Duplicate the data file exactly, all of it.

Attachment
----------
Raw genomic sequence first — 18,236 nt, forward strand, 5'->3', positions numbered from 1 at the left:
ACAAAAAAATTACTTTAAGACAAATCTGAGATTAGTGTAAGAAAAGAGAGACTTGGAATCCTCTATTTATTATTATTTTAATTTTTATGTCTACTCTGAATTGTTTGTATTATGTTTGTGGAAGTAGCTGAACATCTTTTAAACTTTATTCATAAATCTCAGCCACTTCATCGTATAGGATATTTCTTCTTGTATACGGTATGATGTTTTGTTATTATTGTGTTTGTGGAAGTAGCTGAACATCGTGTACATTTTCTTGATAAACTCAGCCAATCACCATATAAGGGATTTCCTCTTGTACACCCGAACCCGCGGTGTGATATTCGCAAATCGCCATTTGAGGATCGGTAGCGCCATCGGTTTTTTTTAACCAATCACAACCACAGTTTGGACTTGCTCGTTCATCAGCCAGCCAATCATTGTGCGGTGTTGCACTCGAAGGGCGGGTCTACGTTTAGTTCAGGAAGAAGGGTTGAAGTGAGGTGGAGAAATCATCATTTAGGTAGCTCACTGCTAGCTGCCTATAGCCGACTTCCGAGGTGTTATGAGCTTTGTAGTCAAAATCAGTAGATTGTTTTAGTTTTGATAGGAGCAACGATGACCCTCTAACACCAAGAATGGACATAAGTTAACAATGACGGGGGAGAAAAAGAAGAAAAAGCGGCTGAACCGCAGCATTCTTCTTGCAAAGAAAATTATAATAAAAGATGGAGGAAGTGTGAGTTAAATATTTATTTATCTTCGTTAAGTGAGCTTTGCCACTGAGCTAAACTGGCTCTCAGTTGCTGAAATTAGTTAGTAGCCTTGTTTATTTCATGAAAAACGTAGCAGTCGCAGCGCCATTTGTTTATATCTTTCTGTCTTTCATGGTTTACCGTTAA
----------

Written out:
Raw genomic sequence first — 18,236 nt, forward strand, 5'->3', positions numbered from 1 at the left:
ACAAAAAAATTACTTTAAGACAAATCTGAGATTAGTGTAAGAAAAGAGAGACTTGGAATCCTCTATTTATTATTATTTTAATTTTTATGTCTACTCTGAATTGTTTGTATTATGTTTGTGGAAGTAGCTGAACATCTTTTAAACTTTATTCATAAATCTCAGCCACTTCATCGTATAGGATATTTCTTCTTGTATACGGTATGATGTTTTGTTATTATTGTGTTTGTGGAAGTAGCTGAACATCGTGTACATTTTCTTGATAAACTCAGCCAATCACCATATAAGGGATTTCCTCTTGTACACCCGAACCCGCGGTGTGATATTCGCAAATCGCCATTTGAGGATCGGTAGCGCCATCGGTTTTTTTTAACCAATCACAACCACAGTTTGGACTTGCTCGTTCATCAGCCAGCCAATCATTGTGCGGTGTTGCACTCGAAGGGCGGGTCTACGTTTAGTTCAGGAAGAAGGGTTGAAGTGAGGTGGAGAAATCATCATTTAGGTAGCTCACTGCTAGCTGCCTATAGCCGACTTCCGAGGTGTTATGAGCTTTGTAGTCAAAATCAGTAGATTGTTTTAGTTTTGATAGGAGCAACGATGACCCTCTAACACCAAGAATGGACATAAGTTAACAATGACGGGGGAGAAAAAGAAGAAAAAGCGGCTGAACCGCAGCATTCTTCTTGCAAAGAAAATTATAATAAAAGATGGAGGAAGTGTGAGTTAAATATTTATTTATCTTCGTTAAGTGAGCTTTGCCACTGAGCTAAACTGGCTCTCAGTTGCTGAAATTAGTTAGTAGCCTTGTTTATTTCATGAAAAACGTAGCAGTCGCAGCGCCATTTGTTTATATCTTTCTGTCTTTCATGGTTTACCGTTAA